Health Care Reformby Senator Mitch McConnell
Posted on 2013-12-16
McCONNELL. Mr. President, I thank my friend from Alabama for his
kind words, and I commend him for the great job he has been doing in
outlining the issues before us, not to mention the particular nominee
he was speaking about.
A few weeks ago the Obama administration essentially declared that it had met its goals for fixing the ObamaCare Web site. With the Web site fixed, they led us to assume that ObamaCare was ``fixed'' as well, but that was never true. As I have been saying all along, the problems are much bigger than a Web site.
Even the administration's claims about the Web site have been exaggerated. Recent news reports suggest that many Americans who thought they had enrolled on the exchanges will find that they do not, in fact, have coverage on January 1, largely as a result of lingering problems with the site.
An even larger problem lies with the coverage options folks are actually finding if they manage to make it through the Web site. For folks patient enough to successfully navigate through healthcare.gov, many are finding that ObamaCare offers higher premiums, higher costs, or higher deductibles--sometimes all three--in exchange for coverage that is in many cases inferior to what they had before: fewer choices, restricted hospital networks, losing doctors our constituents know and trust. That is what many are getting in exchange for higher costs and skyrocketing premiums, even after the President promised ObamaCare would ``cut costs and make coverage more affordable for families and for small businesses.'' Despite the President's serial pledges to the contrary, the government's own studies on this issue now indicate that ObamaCare will actually increase the cost of health care in America by more than $620 billion. ObamaCare will actually increase the cost of health care in America by more than $620 billion.
As one California woman recently put it, for her, ObamaCare has meant being forced into lower coverage for more money. Many Kentuckians feel exactly the same way.
Giselle Martino is a constituent of mine from Prospect, KY. Here is what she recently wrote to me after losing her coverage: I paid a very high premium to have a major medical plan. I am now forced into the exchange for a lesser plan with more exclusions and higher deductibles. I will most likely never reach those deductibles. How does this help me? I am basically paying into the plan for the others. If I must pay for my higher tier heart drugs anyway, why should I bother with the health plan? What a disappointment this administration has caused.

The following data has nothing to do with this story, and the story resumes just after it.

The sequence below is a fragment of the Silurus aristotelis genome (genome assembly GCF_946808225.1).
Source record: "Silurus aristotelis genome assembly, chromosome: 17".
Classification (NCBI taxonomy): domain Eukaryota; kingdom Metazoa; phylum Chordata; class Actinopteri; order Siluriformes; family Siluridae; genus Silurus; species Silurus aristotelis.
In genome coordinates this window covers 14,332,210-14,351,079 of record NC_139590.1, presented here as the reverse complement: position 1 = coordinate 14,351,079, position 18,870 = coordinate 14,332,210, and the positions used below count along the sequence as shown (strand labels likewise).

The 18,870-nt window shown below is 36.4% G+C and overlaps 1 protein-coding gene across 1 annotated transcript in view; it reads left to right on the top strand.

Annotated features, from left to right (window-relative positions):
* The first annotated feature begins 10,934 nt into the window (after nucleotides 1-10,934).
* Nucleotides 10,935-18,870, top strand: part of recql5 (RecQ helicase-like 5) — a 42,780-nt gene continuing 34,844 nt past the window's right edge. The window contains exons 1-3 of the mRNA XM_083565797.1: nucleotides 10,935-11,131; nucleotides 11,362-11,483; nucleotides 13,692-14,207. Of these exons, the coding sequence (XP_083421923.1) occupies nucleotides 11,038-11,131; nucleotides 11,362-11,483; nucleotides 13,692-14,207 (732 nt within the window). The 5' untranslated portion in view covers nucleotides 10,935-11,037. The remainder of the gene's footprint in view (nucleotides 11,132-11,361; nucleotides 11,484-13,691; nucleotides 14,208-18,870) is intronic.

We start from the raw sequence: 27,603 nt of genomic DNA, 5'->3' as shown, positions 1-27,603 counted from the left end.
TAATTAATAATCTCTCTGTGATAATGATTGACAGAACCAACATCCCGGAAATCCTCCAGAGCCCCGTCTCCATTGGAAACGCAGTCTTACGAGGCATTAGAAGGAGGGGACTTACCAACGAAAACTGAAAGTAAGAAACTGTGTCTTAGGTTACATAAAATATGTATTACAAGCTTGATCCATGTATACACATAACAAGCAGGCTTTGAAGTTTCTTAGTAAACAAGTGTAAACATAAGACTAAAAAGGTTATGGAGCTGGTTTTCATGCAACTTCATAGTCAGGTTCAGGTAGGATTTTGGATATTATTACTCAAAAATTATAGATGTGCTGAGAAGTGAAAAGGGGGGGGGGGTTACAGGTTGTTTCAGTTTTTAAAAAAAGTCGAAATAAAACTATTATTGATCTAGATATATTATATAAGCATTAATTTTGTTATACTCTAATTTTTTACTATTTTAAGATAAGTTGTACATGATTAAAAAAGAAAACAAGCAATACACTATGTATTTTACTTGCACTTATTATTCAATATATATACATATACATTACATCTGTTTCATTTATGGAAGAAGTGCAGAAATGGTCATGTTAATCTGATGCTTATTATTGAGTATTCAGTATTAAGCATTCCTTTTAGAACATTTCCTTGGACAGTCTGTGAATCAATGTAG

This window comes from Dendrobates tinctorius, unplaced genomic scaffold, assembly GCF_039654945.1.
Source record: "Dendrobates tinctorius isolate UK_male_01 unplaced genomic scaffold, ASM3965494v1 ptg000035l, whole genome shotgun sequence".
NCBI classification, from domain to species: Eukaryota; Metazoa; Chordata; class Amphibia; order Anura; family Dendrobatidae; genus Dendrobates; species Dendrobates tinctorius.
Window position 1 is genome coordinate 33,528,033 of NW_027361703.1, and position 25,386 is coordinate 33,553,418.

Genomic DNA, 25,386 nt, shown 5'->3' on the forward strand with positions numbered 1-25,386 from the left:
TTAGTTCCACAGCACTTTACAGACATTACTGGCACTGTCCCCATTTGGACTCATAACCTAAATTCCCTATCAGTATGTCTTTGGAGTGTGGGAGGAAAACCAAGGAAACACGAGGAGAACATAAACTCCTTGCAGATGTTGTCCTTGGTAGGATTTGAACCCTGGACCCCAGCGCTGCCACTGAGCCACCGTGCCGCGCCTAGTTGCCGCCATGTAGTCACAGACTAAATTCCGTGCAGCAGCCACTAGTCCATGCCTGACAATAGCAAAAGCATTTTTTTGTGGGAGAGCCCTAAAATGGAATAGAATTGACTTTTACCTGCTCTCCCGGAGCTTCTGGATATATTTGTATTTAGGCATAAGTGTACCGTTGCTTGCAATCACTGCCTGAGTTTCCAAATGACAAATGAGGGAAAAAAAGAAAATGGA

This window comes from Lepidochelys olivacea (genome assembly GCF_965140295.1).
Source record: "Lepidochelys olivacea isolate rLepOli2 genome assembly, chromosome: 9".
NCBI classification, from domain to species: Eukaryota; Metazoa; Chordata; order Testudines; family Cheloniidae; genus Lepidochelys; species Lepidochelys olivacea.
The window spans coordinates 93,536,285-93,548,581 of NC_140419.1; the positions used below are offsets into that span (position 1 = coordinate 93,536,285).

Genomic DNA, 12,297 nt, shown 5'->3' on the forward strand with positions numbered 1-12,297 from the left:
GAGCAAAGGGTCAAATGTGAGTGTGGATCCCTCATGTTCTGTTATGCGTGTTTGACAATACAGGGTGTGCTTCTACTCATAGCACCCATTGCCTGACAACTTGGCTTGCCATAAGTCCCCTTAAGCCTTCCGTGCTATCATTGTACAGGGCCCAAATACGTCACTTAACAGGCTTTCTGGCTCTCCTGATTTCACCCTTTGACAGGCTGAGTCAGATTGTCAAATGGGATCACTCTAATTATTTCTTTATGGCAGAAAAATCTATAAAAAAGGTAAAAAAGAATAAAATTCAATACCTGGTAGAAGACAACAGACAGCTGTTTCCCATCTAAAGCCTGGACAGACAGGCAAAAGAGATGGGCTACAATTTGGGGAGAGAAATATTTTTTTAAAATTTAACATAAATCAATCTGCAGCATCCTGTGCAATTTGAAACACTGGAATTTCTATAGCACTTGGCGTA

Higher costs and less care, that is what ObamaCare means for Giselle Martino.
ObamaCare has been a disappointment for Mike Conn from Prestonsburg too. Here is what he had to say about this law: A policy that has similar coverage to what we had would cost us around $1,100 a month. [That] is a 100-percent increase for me and my wife. I was informed by the individual that was helping me find coverage that it was because we live in eastern Kentucky.
Mike says his plan is no longer available in that part of the State, and now he is evidently facing a 100-percent increase in cost because of where he lives--a 100-percent increase in cost because of where he lives. It is not fair.
Mike and Giselle both have every right to be upset. But that is the reality of ObamaCare for too many Kentuckians, a State where 280,000 people have already lost the coverage they had because of this law. It is a reality facing millions of Americans across our country. When the White House was asked today whether they were confident that the millions of Americans with canceled policies would be able to sign up for new insurance before January 1, they couldn't give a straight answer.
That is why we Republicans are going to maintain our focus where it belongs--on the people we represent and on the issues that truly matter to them because our constituents understand that ObamaCare is about so much more than a Web site. The administration needs to start understanding that too. Fixing a few lines of code isn't going to help people keep the plans they like, plans that work for their families. It isn't going to help our constituents afford the law's exorbitant premiums and deductibles. It isn't going to help our constituents cope with fewer choices and lower quality of care. These are the things that actually matter to the middle class.
The administration and its allies in Congress can talk until they are hoarse about a Web site or about nominees or about whatever else they think they can say to distract Americans from the failures of this law, but that isn't going to work.
To the millions of Americans suffering under ObamaCare, people should know that Republicans are on their side. We are going to keep fighting for true health reform that lowers costs, for reform that promotes choice and a better quality of care, and we are going to keep fighting against the idea that government knows better than our constituents when it comes to their families' health care. That is what our constituents expect of us, I know that is what Kentuckians expect, and that is just what Republicans are going to continue to do.
Mr. President, I suggest the absence of a quorum.
The PRESIDING OFFICER. The clerk will call the roll.
The bill clerk proceeded to call the roll.
The PRESIDING OFFICER. The Senator from Massachusetts.